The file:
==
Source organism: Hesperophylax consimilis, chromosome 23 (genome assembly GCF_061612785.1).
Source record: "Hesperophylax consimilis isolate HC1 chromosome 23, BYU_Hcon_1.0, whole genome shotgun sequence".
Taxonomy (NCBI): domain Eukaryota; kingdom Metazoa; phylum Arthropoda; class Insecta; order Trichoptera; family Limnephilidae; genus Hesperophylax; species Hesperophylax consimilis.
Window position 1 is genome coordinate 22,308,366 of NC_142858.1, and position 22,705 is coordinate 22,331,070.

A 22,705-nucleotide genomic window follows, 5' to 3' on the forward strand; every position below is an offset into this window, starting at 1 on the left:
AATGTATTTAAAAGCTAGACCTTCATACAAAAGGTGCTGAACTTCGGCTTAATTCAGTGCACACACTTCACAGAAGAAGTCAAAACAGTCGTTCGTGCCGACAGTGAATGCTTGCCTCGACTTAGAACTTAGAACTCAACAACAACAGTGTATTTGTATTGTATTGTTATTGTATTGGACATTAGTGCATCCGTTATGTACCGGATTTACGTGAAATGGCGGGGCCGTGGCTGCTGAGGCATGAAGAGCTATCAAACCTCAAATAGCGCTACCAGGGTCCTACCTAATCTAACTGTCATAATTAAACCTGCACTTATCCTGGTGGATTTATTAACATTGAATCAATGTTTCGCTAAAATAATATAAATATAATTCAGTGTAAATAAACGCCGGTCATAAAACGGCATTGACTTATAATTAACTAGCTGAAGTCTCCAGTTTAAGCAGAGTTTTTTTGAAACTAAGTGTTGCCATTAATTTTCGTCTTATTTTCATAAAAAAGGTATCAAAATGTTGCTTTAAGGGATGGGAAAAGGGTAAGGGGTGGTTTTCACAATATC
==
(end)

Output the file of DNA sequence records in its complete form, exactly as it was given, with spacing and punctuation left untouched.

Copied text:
Source organism: Hesperophylax consimilis, chromosome 23 (genome assembly GCF_061612785.1).
Source record: "Hesperophylax consimilis isolate HC1 chromosome 23, BYU_Hcon_1.0, whole genome shotgun sequence".
Taxonomy (NCBI): domain Eukaryota; kingdom Metazoa; phylum Arthropoda; class Insecta; order Trichoptera; family Limnephilidae; genus Hesperophylax; species Hesperophylax consimilis.
Window position 1 is genome coordinate 22,308,366 of NC_142858.1, and position 22,705 is coordinate 22,331,070.

A 22,705-nucleotide genomic window follows, 5' to 3' on the forward strand; every position below is an offset into this window, starting at 1 on the left:
AATGTATTTAAAAGCTAGACCTTCATACAAAAGGTGCTGAACTTCGGCTTAATTCAGTGCACACACTTCACAGAAGAAGTCAAAACAGTCGTTCGTGCCGACAGTGAATGCTTGCCTCGACTTAGAACTTAGAACTCAACAACAACAGTGTATTTGTATTGTATTGTTATTGTATTGGACATTAGTGCATCCGTTATGTACCGGATTTACGTGAAATGGCGGGGCCGTGGCTGCTGAGGCATGAAGAGCTATCAAACCTCAAATAGCGCTACCAGGGTCCTACCTAATCTAACTGTCATAATTAAACCTGCACTTATCCTGGTGGATTTATTAACATTGAATCAATGTTTCGCTAAAATAATATAAATATAATTCAGTGTAAATAAACGCCGGTCATAAAACGGCATTGACTTATAATTAACTAGCTGAAGTCTCCAGTTTAAGCAGAGTTTTTTTGAAACTAAGTGTTGCCATTAATTTTCGTCTTATTTTCATAAAAAAGGTATCAAAATGTTGCTTTAAGGGATGGGAAAAGGGTAAGGGGTGGTTTTCACAATATC